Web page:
However we later discovered that this could be too good to be true, because scrolling further down one finds another clause qualifying that rule, which in effect probably makes any supposed benefits worthless.
In this issue we quote the full law from the Bureau of Immigration as follows:-.........
CITIZENSHIP RETENTION AND RE-ACQUISITION ACT OF 2003. RA 9225
Section 2. DECLARATION OF POLICY - It is hereby declared the policy of the State that all Philippines citizens who became citizens of another country shall be deemed not to have lost their Philippine citizenship under the conditions of this Act.
(Editorial comment: that looks very straight forward; in other words you simply continue being Filipino citizens without having to go through a swearing in ceremony)
Section 3. RETENTION OF PHILIPPINE CITIZENSHIP - Any provision of law to the contrary nothwithstanding, natural-born citizens of the Philippines who have lost their Philippine citizenship by reason of their naturalization of a foreign country are hereby deemed to have re-acquired Philippine citizenship upon taking the oath of allegiance to the Republic.
(Editorial comment: That also seems straight forward; it doesn't appear to apply to Filipinos in Ireland who became Irish citizens after 2003 (after the Philippines recognized Dual-Nationality). That Section 3 only applies to Filipinos who became Irish citizens before 2003)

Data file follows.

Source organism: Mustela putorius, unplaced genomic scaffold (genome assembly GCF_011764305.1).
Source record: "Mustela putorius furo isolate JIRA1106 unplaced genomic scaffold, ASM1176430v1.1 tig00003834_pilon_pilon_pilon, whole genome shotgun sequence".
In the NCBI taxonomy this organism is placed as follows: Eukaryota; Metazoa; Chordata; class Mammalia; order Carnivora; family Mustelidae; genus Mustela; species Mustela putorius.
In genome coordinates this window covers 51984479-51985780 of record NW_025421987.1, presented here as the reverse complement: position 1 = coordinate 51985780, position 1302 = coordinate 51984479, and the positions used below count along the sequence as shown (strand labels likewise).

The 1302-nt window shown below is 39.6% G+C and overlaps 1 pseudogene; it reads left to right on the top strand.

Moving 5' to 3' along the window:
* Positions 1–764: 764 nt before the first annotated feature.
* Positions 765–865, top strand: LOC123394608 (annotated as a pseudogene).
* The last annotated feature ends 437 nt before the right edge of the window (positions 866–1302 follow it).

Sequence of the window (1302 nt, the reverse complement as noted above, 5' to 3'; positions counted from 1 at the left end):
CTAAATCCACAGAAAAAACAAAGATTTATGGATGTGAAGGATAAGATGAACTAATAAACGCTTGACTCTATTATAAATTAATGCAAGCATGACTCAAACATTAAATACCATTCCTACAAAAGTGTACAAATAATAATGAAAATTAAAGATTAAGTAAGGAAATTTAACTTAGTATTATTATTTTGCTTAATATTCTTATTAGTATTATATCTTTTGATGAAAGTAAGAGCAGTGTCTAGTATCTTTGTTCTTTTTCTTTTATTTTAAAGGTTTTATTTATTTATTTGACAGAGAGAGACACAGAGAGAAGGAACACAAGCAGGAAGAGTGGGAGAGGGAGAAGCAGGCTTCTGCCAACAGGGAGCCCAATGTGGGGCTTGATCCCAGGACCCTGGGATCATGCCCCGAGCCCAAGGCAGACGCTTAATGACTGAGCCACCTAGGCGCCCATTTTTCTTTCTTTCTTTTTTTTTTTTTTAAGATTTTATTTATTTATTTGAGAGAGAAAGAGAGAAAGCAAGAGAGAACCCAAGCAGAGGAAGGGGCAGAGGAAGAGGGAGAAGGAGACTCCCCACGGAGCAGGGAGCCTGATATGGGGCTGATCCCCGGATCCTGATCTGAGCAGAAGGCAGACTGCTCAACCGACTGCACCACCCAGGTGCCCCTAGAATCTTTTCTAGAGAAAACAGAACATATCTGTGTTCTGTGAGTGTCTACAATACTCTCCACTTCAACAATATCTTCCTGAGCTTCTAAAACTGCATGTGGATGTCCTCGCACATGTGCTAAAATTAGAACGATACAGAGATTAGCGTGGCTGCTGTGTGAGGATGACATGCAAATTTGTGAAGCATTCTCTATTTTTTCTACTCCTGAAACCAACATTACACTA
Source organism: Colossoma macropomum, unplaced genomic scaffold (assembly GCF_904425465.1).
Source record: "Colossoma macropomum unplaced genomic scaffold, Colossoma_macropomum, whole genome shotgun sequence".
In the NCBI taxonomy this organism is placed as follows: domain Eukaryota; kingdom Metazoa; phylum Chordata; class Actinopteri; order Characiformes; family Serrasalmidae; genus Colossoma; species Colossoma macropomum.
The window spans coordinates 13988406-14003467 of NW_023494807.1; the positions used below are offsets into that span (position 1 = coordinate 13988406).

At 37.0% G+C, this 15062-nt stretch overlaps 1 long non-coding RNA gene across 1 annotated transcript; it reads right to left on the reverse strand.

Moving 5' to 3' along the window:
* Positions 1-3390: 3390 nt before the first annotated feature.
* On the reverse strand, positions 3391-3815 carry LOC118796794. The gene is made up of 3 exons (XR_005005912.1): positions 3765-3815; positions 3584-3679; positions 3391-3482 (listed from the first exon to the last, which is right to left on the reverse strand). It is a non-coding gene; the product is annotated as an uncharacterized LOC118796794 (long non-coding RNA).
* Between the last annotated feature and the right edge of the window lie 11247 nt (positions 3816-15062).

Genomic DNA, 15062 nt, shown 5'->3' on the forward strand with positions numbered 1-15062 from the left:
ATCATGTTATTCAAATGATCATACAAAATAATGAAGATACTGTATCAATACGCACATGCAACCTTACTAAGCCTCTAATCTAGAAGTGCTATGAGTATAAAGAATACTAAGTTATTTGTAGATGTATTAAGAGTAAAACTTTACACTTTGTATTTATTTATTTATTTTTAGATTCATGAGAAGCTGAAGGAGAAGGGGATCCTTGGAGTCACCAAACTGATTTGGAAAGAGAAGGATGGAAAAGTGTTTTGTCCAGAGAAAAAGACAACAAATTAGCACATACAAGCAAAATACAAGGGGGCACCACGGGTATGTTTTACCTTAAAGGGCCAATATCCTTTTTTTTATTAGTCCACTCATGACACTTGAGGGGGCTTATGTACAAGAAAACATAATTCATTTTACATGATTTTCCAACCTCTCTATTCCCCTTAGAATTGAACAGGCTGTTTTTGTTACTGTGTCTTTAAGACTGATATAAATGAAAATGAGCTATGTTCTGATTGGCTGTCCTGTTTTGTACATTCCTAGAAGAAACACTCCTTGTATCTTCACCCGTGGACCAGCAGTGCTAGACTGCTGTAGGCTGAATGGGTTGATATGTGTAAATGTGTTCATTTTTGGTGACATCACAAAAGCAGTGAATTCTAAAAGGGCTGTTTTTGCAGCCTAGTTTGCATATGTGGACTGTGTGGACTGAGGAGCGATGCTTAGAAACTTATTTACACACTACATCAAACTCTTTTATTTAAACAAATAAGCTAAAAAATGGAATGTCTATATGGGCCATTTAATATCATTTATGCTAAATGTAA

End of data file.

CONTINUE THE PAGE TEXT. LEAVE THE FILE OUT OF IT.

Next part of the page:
(here comes the real catch; section 3 goes on to state.................)
Natural-born citizens of the Philippines who, after the effectivity of this Act, become citizens of a foreign country shall retain their Philippine citizenship upon taking the Oath.
(Editorial comment: this clause seems to cancel out the benefit of section one, and regards Filipinos as having lost their Filipino citizenship and therefore obliged, in effect, to become Philippine citizens again.
Then the Philippine Dept of Justice website follows with a question and answers page as follows ......................
What is Republic Act No. 9225 ?